Talib Kweli has been a poster boy for alternative hip-hop since 1998, when the Brooklyn-based MC teamed up with high-school buddy Mos Def to release one of the most popular independent hip-hop albums of all time: Black Star.
Since then, despite not seeing much initial commercial success, Kweli's reputation has blown up, being the recipient of frequent critical acclaim.
After releasing two stellar solo albums following Black Star, Kweli released his third, Eardrum, in late August - an effort that is a disappointing blend of his previous repartee and lacks in flare and originality.
In Eardrum's "Hot Thing," Kweli sounds more like the commercialized rappers he is so adamantly against, dispersing uninventive rhymes and a cliché theme: "You keep my dark sky light up at night/So bright that you blinding my sight/Cause all I see is a hot thang/And you my hot thang." This is downright embarrassing for Kweli and, unfortunately, most of the other songs on the album aren't much better.
Not even Kanye West, who teamed up with Kweli on the successful track, "Get 'Em High," is able to do much for the album. "In the Mood," which West appears in, unfolds into a convoluted romance accompanied by a subpar beat.
Finally, the tragically-labeled song, "Listen!!!," which has an awful production job and unoriginal lyrics, inspires the audience to do anything but.
This is not to say that Kweli, who is best known for his hard-hitting and original lyrics, has entirely lost his game. On "Hostile Gospel Pt. 1 (Deliver Us)," the strongest and best-produced song on the album, Kweli imparts on the listener the importance of embracing one's identity and the significance of authenticity, ironically pointing out that "Black kids wishin' they white kids when they close they eyelids/Like 'I bet they neighborhood ain't like this'/White kids wishin' they black kids, and wanna talk like rappers/It's all backwards."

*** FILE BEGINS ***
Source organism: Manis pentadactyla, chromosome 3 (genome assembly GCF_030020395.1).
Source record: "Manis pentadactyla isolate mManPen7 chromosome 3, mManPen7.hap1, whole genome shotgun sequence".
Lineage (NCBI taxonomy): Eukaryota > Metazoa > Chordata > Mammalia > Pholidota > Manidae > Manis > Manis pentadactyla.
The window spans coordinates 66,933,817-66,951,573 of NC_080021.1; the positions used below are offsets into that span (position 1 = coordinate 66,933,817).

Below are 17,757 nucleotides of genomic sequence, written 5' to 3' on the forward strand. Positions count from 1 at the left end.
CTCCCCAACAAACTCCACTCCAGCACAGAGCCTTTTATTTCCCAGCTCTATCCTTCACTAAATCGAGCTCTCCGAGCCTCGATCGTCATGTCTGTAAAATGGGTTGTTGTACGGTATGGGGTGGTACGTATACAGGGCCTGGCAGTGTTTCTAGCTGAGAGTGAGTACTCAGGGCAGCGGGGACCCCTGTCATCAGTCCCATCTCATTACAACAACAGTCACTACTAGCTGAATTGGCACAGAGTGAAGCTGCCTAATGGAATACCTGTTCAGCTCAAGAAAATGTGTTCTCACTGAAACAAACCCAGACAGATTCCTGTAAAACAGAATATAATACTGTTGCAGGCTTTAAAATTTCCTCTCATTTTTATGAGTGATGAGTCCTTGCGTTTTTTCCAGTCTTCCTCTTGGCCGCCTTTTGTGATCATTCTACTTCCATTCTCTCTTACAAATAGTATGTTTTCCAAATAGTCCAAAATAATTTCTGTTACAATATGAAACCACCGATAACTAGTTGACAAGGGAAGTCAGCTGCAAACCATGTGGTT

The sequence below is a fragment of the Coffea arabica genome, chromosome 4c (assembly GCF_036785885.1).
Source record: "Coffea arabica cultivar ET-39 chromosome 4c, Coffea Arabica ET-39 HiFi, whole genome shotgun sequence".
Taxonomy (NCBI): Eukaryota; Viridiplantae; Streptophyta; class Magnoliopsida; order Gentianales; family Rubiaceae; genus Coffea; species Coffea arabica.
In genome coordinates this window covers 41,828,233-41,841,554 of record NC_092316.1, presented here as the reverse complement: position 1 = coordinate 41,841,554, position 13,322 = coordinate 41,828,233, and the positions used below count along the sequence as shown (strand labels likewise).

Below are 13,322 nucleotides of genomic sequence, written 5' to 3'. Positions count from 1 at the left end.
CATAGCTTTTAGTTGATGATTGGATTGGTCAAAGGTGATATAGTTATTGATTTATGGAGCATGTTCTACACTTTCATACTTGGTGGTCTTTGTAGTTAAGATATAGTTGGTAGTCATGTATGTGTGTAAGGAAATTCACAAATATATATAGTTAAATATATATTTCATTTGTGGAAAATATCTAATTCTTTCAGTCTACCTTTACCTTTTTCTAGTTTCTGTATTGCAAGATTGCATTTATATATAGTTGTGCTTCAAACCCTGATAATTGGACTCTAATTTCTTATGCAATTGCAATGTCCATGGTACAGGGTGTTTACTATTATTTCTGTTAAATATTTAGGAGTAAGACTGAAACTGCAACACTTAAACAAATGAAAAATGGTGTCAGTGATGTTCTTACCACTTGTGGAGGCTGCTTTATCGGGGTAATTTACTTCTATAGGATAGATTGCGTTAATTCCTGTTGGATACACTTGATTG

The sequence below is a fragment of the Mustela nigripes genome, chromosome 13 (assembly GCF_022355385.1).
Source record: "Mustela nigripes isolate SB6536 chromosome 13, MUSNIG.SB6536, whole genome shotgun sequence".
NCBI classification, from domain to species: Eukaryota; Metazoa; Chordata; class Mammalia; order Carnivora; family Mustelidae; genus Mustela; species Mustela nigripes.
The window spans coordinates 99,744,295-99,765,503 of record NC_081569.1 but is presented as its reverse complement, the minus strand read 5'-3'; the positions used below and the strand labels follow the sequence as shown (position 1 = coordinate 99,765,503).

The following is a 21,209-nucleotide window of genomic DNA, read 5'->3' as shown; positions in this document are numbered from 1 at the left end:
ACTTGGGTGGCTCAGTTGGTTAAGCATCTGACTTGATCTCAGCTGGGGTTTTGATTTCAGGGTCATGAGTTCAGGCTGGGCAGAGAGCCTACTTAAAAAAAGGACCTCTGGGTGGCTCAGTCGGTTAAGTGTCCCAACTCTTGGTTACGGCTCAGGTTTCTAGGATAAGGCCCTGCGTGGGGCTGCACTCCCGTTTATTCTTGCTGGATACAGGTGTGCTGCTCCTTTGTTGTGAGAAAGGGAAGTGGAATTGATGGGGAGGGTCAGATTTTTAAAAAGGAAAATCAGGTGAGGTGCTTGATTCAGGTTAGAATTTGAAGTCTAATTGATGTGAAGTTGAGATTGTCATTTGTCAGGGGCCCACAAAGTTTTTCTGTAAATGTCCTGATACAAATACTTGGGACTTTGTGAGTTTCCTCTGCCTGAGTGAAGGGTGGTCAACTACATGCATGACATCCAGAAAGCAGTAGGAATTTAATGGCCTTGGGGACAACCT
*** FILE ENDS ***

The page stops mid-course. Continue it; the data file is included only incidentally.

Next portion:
Another diamond in the rough is when Kweli teams up with Norah Jones on "Soon the New Day," which provides an insightful look at our promiscuous society. Norah's soothing voice, which is beautifully synchronized to the beat, momentarily takes the attention away from the generally low quality of the rest of the album.
By playing it safe and not taking any chances, Kweli has produced a predictable, disappointing album. It is unfortunate that the quality tracks are so few and far between, and hopefuls can only wish that he rebounds in the future and that his next album does a better job of leaving eardrums ringing with pleasure.